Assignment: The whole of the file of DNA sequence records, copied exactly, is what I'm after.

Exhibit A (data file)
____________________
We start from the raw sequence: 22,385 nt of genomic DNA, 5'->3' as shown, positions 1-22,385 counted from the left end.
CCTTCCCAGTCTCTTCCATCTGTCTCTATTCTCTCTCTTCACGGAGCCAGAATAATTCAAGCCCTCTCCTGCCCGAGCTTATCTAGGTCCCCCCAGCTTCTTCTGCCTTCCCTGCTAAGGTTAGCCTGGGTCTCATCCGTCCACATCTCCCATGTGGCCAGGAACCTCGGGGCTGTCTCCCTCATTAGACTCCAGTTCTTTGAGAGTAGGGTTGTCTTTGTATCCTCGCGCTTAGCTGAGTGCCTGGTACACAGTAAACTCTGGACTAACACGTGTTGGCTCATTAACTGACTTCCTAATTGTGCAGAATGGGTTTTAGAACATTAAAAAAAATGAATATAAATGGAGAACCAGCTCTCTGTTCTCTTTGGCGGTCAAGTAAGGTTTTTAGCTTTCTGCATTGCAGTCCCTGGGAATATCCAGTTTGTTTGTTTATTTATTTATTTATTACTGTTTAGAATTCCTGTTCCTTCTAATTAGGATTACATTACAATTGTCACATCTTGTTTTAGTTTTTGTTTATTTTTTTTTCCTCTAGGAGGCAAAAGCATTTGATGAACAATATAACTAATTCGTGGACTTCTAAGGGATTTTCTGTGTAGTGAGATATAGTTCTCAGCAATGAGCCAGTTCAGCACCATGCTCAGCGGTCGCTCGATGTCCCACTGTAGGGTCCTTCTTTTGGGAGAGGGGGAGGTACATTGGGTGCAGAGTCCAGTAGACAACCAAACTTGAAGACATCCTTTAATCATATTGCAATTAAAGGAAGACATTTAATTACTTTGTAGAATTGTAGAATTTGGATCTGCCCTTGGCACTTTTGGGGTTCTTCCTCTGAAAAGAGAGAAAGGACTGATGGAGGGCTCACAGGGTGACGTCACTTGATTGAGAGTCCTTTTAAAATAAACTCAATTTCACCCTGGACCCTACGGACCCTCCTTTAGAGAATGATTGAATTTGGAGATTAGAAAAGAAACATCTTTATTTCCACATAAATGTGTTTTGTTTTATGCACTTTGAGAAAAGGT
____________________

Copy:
We start from the raw sequence: 22,385 nt of genomic DNA, 5'->3' as shown, positions 1-22,385 counted from the left end.
CCTTCCCAGTCTCTTCCATCTGTCTCTATTCTCTCTCTTCACGGAGCCAGAATAATTCAAGCCCTCTCCTGCCCGAGCTTATCTAGGTCCCCCCAGCTTCTTCTGCCTTCCCTGCTAAGGTTAGCCTGGGTCTCATCCGTCCACATCTCCCATGTGGCCAGGAACCTCGGGGCTGTCTCCCTCATTAGACTCCAGTTCTTTGAGAGTAGGGTTGTCTTTGTATCCTCGCGCTTAGCTGAGTGCCTGGTACACAGTAAACTCTGGACTAACACGTGTTGGCTCATTAACTGACTTCCTAATTGTGCAGAATGGGTTTTAGAACATTAAAAAAAATGAATATAAATGGAGAACCAGCTCTCTGTTCTCTTTGGCGGTCAAGTAAGGTTTTTAGCTTTCTGCATTGCAGTCCCTGGGAATATCCAGTTTGTTTGTTTATTTATTTATTTATTACTGTTTAGAATTCCTGTTCCTTCTAATTAGGATTACATTACAATTGTCACATCTTGTTTTAGTTTTTGTTTATTTTTTTTTCCTCTAGGAGGCAAAAGCATTTGATGAACAATATAACTAATTCGTGGACTTCTAAGGGATTTTCTGTGTAGTGAGATATAGTTCTCAGCAATGAGCCAGTTCAGCACCATGCTCAGCGGTCGCTCGATGTCCCACTGTAGGGTCCTTCTTTTGGGAGAGGGGGAGGTACATTGGGTGCAGAGTCCAGTAGACAACCAAACTTGAAGACATCCTTTAATCATATTGCAATTAAAGGAAGACATTTAATTACTTTGTAGAATTGTAGAATTTGGATCTGCCCTTGGCACTTTTGGGGTTCTTCCTCTGAAAAGAGAGAAAGGACTGATGGAGGGCTCACAGGGTGACGTCACTTGATTGAGAGTCCTTTTAAAATAAACTCAATTTCACCCTGGACCCTACGGACCCTCCTTTAGAGAATGATTGAATTTGGAGATTAGAAAAGAAACATCTTTATTTCCACATAAATGTGTTTTGTTTTATGCACTTTGAGAAAAGGT